When you get that new car itch, it’s easy to get caught up in imagining what you’ll do when you hit the road. But, it’s important to figure out what your next set of wheels will really cost you, so you can pick the right one for you. Here are some things that affect your final price.

  • The purchase price. Remember—the basic dealer price is just the beginning. Items like special options and extended warranties can significantly increase your costs. It’s also likely that different dealers will offer the same car at different prices. That’s why it’s important to do your homework and shop around. Three popular guides many people use as a starting point are the Kelley Blue Book, NADAguides and Consumer Reports.
  • Sales tax and registration fees. Sales tax varies by state, but it’s generally a percentage of the vehicle’s sale price. For example, a 5 percent sales tax on a $20,000 car would add $1,000 to your purchase price. Registration costs also vary by state and must be renewed periodically—how often depends on the state in which you live.
  • Other taxes. Some states require car owners to pay personal property taxes on their vehicles each year. It’s a good idea to check whether your state has this requirement. For Active Duty military members, some areas may exempt you from taxes if you aren’t in your legal state of residence. Check with the state or local taxation authority to see if an exemption is available.
  • Vehicle inspections. If you’re buying a used vehicle, you should have it inspected by a mechanic you trust to assess its condition before you buy it. In addition, many states require a periodic state vehicle inspection (cost and how often varies by state). You may also need to perform additional emissions or other testing as required by law, depending on where you live.
  • Financing and loan rates. If you finance your vehicle, a major factor in its true cost is the APR (annual percentage rate) on your loan. It’s the annual percentage rate you’ll pay on the money you borrow. The lower the APR, the less you’ll pay in interest, and the less you’ll pay over the life of the loan.

Not everyone qualifies for the same APR. It will depend on your loan term (how long you have to repay your loan) and your credit history. For example, a person with a high credit rating might qualify for a 4.98 percent rate on their loan, while someone with just a fair credit rating might qualify for 11.69 percent.*

Even a small difference in APR can add up. You can use Navy Federal’s auto loan calculator to estimate your own costs based on the interest rate, amount borrowed and loan term.

Here’s an example of how different APRs can affect a $15,000 auto loan with a term of 60 months:


4.98% APR

11.69% APR

Loan amount



Monthly payment



Total paid over life of loan



Total interest paid over life of loan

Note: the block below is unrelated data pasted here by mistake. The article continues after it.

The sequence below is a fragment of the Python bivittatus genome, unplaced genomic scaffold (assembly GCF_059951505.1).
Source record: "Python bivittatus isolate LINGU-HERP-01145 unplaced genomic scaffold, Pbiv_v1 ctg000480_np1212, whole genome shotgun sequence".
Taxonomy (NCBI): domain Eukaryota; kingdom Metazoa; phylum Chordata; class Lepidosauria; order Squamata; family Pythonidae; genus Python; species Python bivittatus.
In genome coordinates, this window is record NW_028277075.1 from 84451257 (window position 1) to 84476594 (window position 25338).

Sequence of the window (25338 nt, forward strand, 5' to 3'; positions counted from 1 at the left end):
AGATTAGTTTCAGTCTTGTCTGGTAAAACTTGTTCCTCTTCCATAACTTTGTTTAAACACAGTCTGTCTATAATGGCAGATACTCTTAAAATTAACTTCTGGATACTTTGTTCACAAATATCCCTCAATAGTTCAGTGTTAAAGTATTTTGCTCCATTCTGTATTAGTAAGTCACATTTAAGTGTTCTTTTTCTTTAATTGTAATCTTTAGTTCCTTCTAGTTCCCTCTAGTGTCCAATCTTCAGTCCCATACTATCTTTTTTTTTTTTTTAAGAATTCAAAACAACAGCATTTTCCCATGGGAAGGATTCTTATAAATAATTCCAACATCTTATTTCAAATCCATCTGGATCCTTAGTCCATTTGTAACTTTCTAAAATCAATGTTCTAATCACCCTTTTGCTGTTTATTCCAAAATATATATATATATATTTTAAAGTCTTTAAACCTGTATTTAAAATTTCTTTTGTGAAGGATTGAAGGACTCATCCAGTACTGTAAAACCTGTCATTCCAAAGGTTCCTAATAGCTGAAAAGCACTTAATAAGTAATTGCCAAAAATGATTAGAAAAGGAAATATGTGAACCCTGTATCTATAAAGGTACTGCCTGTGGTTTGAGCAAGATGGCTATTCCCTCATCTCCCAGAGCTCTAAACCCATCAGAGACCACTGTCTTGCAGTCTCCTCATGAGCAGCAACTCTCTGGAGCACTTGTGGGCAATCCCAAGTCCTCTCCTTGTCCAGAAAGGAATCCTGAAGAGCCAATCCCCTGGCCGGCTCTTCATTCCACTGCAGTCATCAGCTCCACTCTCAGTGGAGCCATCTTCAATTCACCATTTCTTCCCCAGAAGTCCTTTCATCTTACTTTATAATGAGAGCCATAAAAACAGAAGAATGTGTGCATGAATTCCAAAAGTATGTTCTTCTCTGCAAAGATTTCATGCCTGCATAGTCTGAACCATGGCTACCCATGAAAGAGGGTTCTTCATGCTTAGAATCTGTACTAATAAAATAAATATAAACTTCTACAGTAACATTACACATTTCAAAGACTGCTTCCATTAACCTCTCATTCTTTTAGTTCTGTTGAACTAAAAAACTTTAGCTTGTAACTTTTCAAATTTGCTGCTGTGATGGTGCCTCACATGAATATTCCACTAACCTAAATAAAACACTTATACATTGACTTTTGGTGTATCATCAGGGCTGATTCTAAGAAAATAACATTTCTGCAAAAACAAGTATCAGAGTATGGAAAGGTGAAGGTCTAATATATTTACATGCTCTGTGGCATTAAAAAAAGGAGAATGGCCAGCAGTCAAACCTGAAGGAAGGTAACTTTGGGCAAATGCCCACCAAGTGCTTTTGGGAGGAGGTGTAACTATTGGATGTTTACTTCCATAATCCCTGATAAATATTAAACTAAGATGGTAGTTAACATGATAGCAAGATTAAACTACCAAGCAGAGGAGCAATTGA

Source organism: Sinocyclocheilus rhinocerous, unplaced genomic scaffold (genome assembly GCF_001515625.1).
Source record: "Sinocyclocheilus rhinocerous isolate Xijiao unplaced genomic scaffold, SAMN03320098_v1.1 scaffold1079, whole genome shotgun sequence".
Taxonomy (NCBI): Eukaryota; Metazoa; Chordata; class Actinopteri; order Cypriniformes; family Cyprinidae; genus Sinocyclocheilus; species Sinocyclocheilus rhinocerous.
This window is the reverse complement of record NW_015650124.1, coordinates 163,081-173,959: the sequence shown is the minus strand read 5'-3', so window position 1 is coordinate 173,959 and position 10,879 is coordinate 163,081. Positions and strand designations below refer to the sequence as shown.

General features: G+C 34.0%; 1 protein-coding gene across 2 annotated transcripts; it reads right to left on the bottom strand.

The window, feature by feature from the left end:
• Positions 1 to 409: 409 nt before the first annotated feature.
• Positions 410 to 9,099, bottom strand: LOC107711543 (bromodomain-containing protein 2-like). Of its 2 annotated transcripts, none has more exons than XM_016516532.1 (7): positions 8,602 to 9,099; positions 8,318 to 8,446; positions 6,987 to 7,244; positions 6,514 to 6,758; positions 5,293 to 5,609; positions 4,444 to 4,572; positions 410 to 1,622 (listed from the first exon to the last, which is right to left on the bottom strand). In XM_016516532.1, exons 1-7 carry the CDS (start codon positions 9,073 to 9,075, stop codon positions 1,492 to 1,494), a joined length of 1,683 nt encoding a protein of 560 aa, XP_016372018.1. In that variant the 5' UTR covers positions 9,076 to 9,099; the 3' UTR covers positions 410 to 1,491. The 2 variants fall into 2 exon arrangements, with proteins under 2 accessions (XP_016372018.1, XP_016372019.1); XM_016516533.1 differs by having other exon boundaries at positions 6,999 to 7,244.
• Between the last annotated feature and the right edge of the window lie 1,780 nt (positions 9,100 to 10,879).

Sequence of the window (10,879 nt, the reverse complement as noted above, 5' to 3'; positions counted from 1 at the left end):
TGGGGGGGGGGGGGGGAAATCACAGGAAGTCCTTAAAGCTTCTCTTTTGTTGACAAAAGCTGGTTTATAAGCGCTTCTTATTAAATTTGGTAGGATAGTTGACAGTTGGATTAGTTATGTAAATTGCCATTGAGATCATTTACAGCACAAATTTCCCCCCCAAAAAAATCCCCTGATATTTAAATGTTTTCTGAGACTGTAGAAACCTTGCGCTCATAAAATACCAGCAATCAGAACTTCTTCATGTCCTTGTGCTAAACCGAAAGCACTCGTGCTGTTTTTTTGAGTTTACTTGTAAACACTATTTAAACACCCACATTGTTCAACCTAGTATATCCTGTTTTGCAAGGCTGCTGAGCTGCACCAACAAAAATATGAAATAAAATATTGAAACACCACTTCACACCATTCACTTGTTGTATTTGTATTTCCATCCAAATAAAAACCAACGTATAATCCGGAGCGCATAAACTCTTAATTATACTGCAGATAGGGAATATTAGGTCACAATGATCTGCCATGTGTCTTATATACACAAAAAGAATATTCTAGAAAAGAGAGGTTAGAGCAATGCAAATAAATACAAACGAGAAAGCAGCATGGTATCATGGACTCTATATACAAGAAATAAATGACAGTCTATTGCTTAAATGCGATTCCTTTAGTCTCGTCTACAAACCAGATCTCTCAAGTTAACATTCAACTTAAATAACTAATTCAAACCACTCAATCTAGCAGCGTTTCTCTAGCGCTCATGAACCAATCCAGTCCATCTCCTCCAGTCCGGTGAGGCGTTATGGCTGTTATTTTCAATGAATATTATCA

One thing to keep in mind: although monthly payments are generally higher if you choose a shorter term, you’ll pay less in interest overall.

  • Maintenance costs. A new vehicle usually has fewer mechanical issues than a used one and may be covered by a warranty for a certain period. But, even new vehicles will need servicing that isn’t covered by a warranty, such as routine oil changes and tire rotation. For used vehicles, you may need to take more frequent repairs into consideration.
  • Insurance rates. How much you pay for insurance is based on the make, model and year of the vehicle as well as your credit rating, personal driving history and where you live. It’s a good idea to check with your insurance agent before you start shopping.
  • Fuel. A vehicle’s fuel economy and how much (and how fast) you drive will factor into your annual costs. Of course, hybrid and electric vehicles will use less (or no) gas, but their sale price could be higher than gasoline-based ones.
  • Depreciation. Although depreciation won’t factor into your vehicle’s sale price, it can affect your finances if you like to trade in for the newest model every few years or if it’s ever in an accident. Cars lose about 10 percent of their value as soon as you drive away from the dealership, and about 20 percent by the end of the first year, which will affect its trade-in value.** And, if your car is ever totaled in an accident, you could find there’s a gap between what your insurance company is willing to pay and the amount you still owe on your loan.

(Tip: When financing a new or used vehicle, consider guaranteed asset protection (GAP) insurance. It may cover the gap between what you owe and what you receive in insurance for an accident.)

We’ll Help Steer You in the Right Direction

If you’d like to know more about the car-buying process, applying for a loan or how auto loan preapprovals work, visit the Navy Federal Auto Learning Center.

* Source: U.S. News and World Report, usnews.com. As of February 2020.

** Source: creditkarma.com.